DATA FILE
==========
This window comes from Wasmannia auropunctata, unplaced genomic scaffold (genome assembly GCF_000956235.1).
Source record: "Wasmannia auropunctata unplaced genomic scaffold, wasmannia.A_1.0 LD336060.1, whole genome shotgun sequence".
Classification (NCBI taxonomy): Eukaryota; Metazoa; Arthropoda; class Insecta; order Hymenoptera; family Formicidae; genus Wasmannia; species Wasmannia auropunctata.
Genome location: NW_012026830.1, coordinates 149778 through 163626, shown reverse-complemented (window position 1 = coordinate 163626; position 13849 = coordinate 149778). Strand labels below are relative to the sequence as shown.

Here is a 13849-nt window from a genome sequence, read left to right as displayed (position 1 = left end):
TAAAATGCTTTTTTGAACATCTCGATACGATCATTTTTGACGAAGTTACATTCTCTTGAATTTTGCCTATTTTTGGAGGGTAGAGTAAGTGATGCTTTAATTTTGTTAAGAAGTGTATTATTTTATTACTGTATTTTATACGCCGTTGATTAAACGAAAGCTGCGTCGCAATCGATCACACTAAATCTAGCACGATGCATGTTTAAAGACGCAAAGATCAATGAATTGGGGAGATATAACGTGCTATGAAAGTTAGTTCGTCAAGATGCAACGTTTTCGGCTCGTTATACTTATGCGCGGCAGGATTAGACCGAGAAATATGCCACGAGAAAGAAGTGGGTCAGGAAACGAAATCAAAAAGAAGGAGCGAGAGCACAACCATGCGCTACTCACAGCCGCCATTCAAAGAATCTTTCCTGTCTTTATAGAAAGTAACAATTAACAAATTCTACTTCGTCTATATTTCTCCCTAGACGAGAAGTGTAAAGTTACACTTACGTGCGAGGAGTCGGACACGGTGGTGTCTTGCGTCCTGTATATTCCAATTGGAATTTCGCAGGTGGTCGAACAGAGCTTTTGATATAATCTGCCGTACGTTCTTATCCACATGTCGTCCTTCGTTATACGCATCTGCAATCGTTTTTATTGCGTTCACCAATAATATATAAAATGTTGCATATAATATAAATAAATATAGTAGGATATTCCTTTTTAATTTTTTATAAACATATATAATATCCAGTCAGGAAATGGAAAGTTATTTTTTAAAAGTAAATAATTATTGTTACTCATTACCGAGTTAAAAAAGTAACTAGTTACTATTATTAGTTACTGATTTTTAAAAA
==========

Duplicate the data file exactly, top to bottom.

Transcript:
This window comes from Wasmannia auropunctata, unplaced genomic scaffold (genome assembly GCF_000956235.1).
Source record: "Wasmannia auropunctata unplaced genomic scaffold, wasmannia.A_1.0 LD336060.1, whole genome shotgun sequence".
Classification (NCBI taxonomy): Eukaryota; Metazoa; Arthropoda; class Insecta; order Hymenoptera; family Formicidae; genus Wasmannia; species Wasmannia auropunctata.
Genome location: NW_012026830.1, coordinates 149778 through 163626, shown reverse-complemented (window position 1 = coordinate 163626; position 13849 = coordinate 149778). Strand labels below are relative to the sequence as shown.

Here is a 13849-nt window from a genome sequence, read left to right as displayed (position 1 = left end):
TAAAATGCTTTTTTGAACATCTCGATACGATCATTTTTGACGAAGTTACATTCTCTTGAATTTTGCCTATTTTTGGAGGGTAGAGTAAGTGATGCTTTAATTTTGTTAAGAAGTGTATTATTTTATTACTGTATTTTATACGCCGTTGATTAAACGAAAGCTGCGTCGCAATCGATCACACTAAATCTAGCACGATGCATGTTTAAAGACGCAAAGATCAATGAATTGGGGAGATATAACGTGCTATGAAAGTTAGTTCGTCAAGATGCAACGTTTTCGGCTCGTTATACTTATGCGCGGCAGGATTAGACCGAGAAATATGCCACGAGAAAGAAGTGGGTCAGGAAACGAAATCAAAAAGAAGGAGCGAGAGCACAACCATGCGCTACTCACAGCCGCCATTCAAAGAATCTTTCCTGTCTTTATAGAAAGTAACAATTAACAAATTCTACTTCGTCTATATTTCTCCCTAGACGAGAAGTGTAAAGTTACACTTACGTGCGAGGAGTCGGACACGGTGGTGTCTTGCGTCCTGTATATTCCAATTGGAATTTCGCAGGTGGTCGAACAGAGCTTTTGATATAATCTGCCGTACGTTCTTATCCACATGTCGTCCTTCGTTATACGCATCTGCAATCGTTTTTATTGCGTTCACCAATAATATATAAAATGTTGCATATAATATAAATAAATATAGTAGGATATTCCTTTTTAATTTTTTATAAACATATATAATATCCAGTCAGGAAATGGAAAGTTATTTTTTAAAAGTAAATAATTATTGTTACTCATTACCGAGTTAAAAAAGTAACTAGTTACTATTATTAGTTACTGATTTTTAAAAA